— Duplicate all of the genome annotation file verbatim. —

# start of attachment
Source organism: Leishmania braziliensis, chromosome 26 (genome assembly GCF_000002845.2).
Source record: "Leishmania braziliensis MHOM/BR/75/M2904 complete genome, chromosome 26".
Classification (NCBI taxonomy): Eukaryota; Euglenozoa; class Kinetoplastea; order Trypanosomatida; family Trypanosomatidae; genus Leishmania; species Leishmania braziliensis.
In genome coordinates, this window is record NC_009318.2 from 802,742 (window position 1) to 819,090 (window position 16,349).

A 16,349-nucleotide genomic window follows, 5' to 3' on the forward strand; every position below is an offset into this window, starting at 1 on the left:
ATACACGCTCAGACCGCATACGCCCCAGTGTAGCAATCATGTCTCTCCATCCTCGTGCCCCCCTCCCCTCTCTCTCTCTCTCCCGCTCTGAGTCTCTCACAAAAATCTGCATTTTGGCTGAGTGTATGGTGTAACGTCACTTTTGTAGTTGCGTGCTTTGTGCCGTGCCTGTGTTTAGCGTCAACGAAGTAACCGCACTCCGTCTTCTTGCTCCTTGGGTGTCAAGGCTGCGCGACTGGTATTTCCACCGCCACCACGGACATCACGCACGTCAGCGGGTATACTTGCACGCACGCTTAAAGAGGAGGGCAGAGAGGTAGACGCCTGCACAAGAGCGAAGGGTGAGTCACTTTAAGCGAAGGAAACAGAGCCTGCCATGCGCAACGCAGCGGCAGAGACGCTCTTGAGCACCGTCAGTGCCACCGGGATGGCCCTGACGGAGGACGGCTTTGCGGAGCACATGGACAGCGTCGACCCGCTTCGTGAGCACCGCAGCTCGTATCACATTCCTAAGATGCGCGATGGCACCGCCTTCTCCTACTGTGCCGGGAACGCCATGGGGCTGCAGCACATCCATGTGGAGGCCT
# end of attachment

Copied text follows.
Source organism: Leishmania braziliensis, chromosome 26 (genome assembly GCF_000002845.2).
Source record: "Leishmania braziliensis MHOM/BR/75/M2904 complete genome, chromosome 26".
Classification (NCBI taxonomy): Eukaryota; Euglenozoa; class Kinetoplastea; order Trypanosomatida; family Trypanosomatidae; genus Leishmania; species Leishmania braziliensis.
In genome coordinates, this window is record NC_009318.2 from 802,742 (window position 1) to 819,090 (window position 16,349).

A 16,349-nucleotide genomic window follows, 5' to 3' on the forward strand; every position below is an offset into this window, starting at 1 on the left:
ATACACGCTCAGACCGCATACGCCCCAGTGTAGCAATCATGTCTCTCCATCCTCGTGCCCCCCTCCCCTCTCTCTCTCTCTCCCGCTCTGAGTCTCTCACAAAAATCTGCATTTTGGCTGAGTGTATGGTGTAACGTCACTTTTGTAGTTGCGTGCTTTGTGCCGTGCCTGTGTTTAGCGTCAACGAAGTAACCGCACTCCGTCTTCTTGCTCCTTGGGTGTCAAGGCTGCGCGACTGGTATTTCCACCGCCACCACGGACATCACGCACGTCAGCGGGTATACTTGCACGCACGCTTAAAGAGGAGGGCAGAGAGGTAGACGCCTGCACAAGAGCGAAGGGTGAGTCACTTTAAGCGAAGGAAACAGAGCCTGCCATGCGCAACGCAGCGGCAGAGACGCTCTTGAGCACCGTCAGTGCCACCGGGATGGCCCTGACGGAGGACGGCTTTGCGGAGCACATGGACAGCGTCGACCCGCTTCGTGAGCACCGCAGCTCGTATCACATTCCTAAGATGCGCGATGGCACCGCCTTCTCCTACTGTGCCGGGAACGCCATGGGGCTGCAGCACATCCATGTGGAGGCCT